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Why Drawing Without Purpose is an Important Skill for Artists

I watch quite a lot of artist channels on YouTube and one thing that is common to many of them is that each new video sets out with the goal of creating a piece of finished art. Even if the artist is just doing something 'rough' in a sketchbook, by the end of the video that 'rough drawing' will look like a finished artwork ready to be framed and hung on a wall.

In my latest two art videos I unintentionally demonstrated why not sitting down to create a piece of finished art every time is also an important part of any artists practice.



My first video was pretty much me sitting in front of an empty page and starting to draw. I couldn't think of anything I particularly wanted to draw (I was just trying to get content for a video) so I went straight to my 'go to' drawing, a cat. That's how the video came to be about why I draw cats so much and how I got to that point.

In amongst it all I made the point that I didn't think it would be reflective of my art process if every time I made a video I created a finished artwork. Drawing, with no real goal other than to just see what happens, is very much a part of how I create a lot of my art.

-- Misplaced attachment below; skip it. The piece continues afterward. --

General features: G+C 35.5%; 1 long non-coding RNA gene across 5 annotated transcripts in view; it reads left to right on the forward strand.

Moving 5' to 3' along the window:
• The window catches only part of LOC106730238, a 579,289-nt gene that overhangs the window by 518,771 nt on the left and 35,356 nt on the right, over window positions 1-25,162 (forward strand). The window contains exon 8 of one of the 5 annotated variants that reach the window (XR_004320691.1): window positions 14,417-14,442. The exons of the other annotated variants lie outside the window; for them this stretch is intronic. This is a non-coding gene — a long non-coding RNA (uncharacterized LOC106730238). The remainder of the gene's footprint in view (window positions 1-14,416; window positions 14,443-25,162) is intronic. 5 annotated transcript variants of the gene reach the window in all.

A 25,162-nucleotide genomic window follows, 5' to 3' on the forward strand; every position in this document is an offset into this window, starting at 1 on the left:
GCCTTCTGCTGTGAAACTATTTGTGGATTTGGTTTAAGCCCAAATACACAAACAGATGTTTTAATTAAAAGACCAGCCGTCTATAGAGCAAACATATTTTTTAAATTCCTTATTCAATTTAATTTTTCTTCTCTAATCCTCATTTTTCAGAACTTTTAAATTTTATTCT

By the end of the above video I've completed two full pages of random sketches, one of mostly cats, and one of faces. One of those faces I really liked so, for my next video, I decided to take that face and give it a body. I thought it would make a really good character rig for a future animation (not that I have anything specific in mind).



My point is, when I set out to create my Why I Draw Cats' video, I never planned to draw anything even close to the girl I decided to develop further into a character. All I had in mind was to draw and see if anything came of it. That particular session I met a girl.

Not every drawing session results in an image that inspires me to explore an idea further but, if you don't do this kind of exploratory drawing, and always have a destination drawing in mind, you could miss many new ideas that you wouldn't otherwise see.

Not only that but drawing without any real purpose other than to see what happens is the most effective way I know to overcome the dreaded 'artist block' or 'blank page syndrome'. All the pressure of creating finished art, or creating anything finished at all, is removed.

The next time you're struggling with what to draw, get out your sketchbook and start drawing whatever your 'go to' is to get started, then branch out into other lines, shapes and ideas. Keep working on a drawing until it starts to look like something. If it's not really working, abandon it and start a new drawing with new lines and shapes.

It doesn't matter if nothing comes of this drawing session, the important thing is, just drawing to see what happens. You may discover something new that you wouldn't have tried otherwise.

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